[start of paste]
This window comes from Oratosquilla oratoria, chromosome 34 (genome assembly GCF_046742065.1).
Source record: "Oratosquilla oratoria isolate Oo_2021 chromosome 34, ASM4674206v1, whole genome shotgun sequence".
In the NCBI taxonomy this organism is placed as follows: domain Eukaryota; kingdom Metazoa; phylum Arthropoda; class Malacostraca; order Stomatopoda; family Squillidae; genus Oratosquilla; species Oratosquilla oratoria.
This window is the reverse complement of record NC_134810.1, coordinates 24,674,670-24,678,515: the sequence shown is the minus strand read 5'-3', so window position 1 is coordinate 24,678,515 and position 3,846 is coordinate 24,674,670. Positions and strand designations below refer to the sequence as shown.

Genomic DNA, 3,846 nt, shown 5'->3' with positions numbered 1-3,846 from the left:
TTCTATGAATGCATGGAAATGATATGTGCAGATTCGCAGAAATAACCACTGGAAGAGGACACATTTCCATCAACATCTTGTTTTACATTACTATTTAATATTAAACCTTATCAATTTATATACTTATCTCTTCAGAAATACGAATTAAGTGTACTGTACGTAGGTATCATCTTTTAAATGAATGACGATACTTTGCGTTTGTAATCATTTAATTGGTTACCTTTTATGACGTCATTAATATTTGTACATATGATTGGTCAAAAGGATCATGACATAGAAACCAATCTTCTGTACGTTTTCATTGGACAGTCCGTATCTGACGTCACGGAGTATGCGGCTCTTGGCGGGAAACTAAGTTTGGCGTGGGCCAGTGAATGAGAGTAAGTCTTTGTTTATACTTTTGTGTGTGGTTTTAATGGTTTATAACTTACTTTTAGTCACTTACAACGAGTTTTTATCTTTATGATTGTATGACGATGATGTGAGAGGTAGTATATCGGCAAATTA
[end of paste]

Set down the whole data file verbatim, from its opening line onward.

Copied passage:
This window comes from Oratosquilla oratoria, chromosome 34 (genome assembly GCF_046742065.1).
Source record: "Oratosquilla oratoria isolate Oo_2021 chromosome 34, ASM4674206v1, whole genome shotgun sequence".
In the NCBI taxonomy this organism is placed as follows: domain Eukaryota; kingdom Metazoa; phylum Arthropoda; class Malacostraca; order Stomatopoda; family Squillidae; genus Oratosquilla; species Oratosquilla oratoria.
This window is the reverse complement of record NC_134810.1, coordinates 24,674,670-24,678,515: the sequence shown is the minus strand read 5'-3', so window position 1 is coordinate 24,678,515 and position 3,846 is coordinate 24,674,670. Positions and strand designations below refer to the sequence as shown.

Genomic DNA, 3,846 nt, shown 5'->3' with positions numbered 1-3,846 from the left:
TTCTATGAATGCATGGAAATGATATGTGCAGATTCGCAGAAATAACCACTGGAAGAGGACACATTTCCATCAACATCTTGTTTTACATTACTATTTAATATTAAACCTTATCAATTTATATACTTATCTCTTCAGAAATACGAATTAAGTGTACTGTACGTAGGTATCATCTTTTAAATGAATGACGATACTTTGCGTTTGTAATCATTTAATTGGTTACCTTTTATGACGTCATTAATATTTGTACATATGATTGGTCAAAAGGATCATGACATAGAAACCAATCTTCTGTACGTTTTCATTGGACAGTCCGTATCTGACGTCACGGAGTATGCGGCTCTTGGCGGGAAACTAAGTTTGGCGTGGGCCAGTGAATGAGAGTAAGTCTTTGTTTATACTTTTGTGTGTGGTTTTAATGGTTTATAACTTACTTTTAGTCACTTACAACGAGTTTTTATCTTTATGATTGTATGACGATGATGTGAGAGGTAGTATATCGGCAAATTA